Yesterday I opened the refrigerator door and found this:
I’ll give you a brief moment to locate the problem (although I am confident that you saw it immediately).
- Too many eggs? Yes, but not the problem.
- Refrigerator way too organized…kind of like it was staged? Well, yes. I did indeed tidy up my fridge knowing that I’d be posting a photo. But still, not the problem.
- Way too many vegetables? One can never have too many fresh vegetables!
- Aloe Juice, really? Yes, it’s great for an upset stomach.
This is the problem:
The guilty party, whose identity is still unknown to me, decided that instead of finishing all of the orange juice, they would kindly leave a mere sip for the next poor soul. This is kind of a big deal in our home. I rarely purchase juice, so to have orange juice in the refrigerator is an event. To have this amount of orange juice left in the container is a crime.
I imagine that some of you are shaking your head in agreement. You’ve experienced the nearly empty milk container, the crumbs left in the bottom of the cereal box, and the ice cream container with 1/4 teaspoon left. How frustrating it can be when we are left feeling unsatisfied!
I believe that the frustration that develops from these incidents has little to do with juice, cereal, or ice cream. The frustration comes from the fact that someone thought that the next person to come along would be satisfied with little. They believed that the left over scraps would be just enough for someone else to get by with. Somehow that person was content with filling their cup to capacity, while leaving the next person’s cup nearly empty. The real root of our frustration is the selfishness of the other party.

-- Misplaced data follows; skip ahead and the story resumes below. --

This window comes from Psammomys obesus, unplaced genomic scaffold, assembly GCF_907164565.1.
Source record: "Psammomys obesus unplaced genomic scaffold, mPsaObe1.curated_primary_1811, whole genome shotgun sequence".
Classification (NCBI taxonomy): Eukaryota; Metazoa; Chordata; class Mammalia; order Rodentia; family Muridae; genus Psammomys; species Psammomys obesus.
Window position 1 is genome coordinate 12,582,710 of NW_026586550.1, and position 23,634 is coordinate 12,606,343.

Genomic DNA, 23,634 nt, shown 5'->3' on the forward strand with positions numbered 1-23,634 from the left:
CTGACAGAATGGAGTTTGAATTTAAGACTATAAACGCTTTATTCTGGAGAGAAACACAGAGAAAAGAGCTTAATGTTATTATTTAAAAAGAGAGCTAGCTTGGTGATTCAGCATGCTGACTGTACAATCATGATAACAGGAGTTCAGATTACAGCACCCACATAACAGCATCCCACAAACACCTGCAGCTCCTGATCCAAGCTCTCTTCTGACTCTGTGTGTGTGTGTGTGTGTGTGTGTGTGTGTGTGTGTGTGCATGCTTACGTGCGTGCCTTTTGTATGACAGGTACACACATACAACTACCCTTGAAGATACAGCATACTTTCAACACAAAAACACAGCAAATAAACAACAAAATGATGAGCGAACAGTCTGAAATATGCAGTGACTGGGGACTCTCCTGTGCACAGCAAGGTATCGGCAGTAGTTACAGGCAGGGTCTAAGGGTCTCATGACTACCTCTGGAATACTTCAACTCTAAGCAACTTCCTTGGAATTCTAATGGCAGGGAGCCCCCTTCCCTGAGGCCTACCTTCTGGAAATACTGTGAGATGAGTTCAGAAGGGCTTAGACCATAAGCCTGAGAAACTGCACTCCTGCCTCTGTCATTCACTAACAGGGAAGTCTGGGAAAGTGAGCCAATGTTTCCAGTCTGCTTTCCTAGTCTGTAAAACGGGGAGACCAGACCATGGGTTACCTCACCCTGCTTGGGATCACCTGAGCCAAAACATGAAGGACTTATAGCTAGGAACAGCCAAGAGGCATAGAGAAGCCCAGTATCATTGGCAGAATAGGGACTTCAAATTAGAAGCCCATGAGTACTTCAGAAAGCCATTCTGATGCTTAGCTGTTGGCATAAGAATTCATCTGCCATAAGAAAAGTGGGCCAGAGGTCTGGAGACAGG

Staring at that nearly empty orange juice container got me thinking. How often do I leave little for the ones I love? It’s likely more than I may realize.
In a time of full schedules and over-commitment, where our time is portioned out into neat bundles, we can have the tendency to push our loved ones to the last vacancy on the list. We use the little spare time that we do have and selfishly cling onto it often filling it with mindlessness and nonsense. Are we filling our cup to the brim, but leaving nothing but crumbs for those around us? Our spouse, our children, and yes, most often our Lord, are left with the remnants, the bits and pieces of what we decide to leave them with. Somehow we believe the lie that they will be satisfied with the little we give. Somehow we envision that a relationship can flourish and thrive when we leave those we love most with the smallest bit of us.
This is an area that I have been greatly convicted about in my own life. I can spend far too much time on the computer. Much of my time is spent doing things that I must do: preparing for school, doing lesson plans, planning activities for some of my boys’ groups, and running our produce co-op. I try my best to work on those things early in the morning or late at night. But if I am honest with myself, there are times that I can get distracted from the work at hand.
Distractions can lead us down a road of cute puppy videos, gluten free recipes, silly quizzes, and games. Nothing satisfying. Nothing of significance. All void of meaning. Distractions take us away from what is most important. Distractions rob those around us. Distractions announce our priorities without us uttering a word. Distractions flat out can waste our precious time.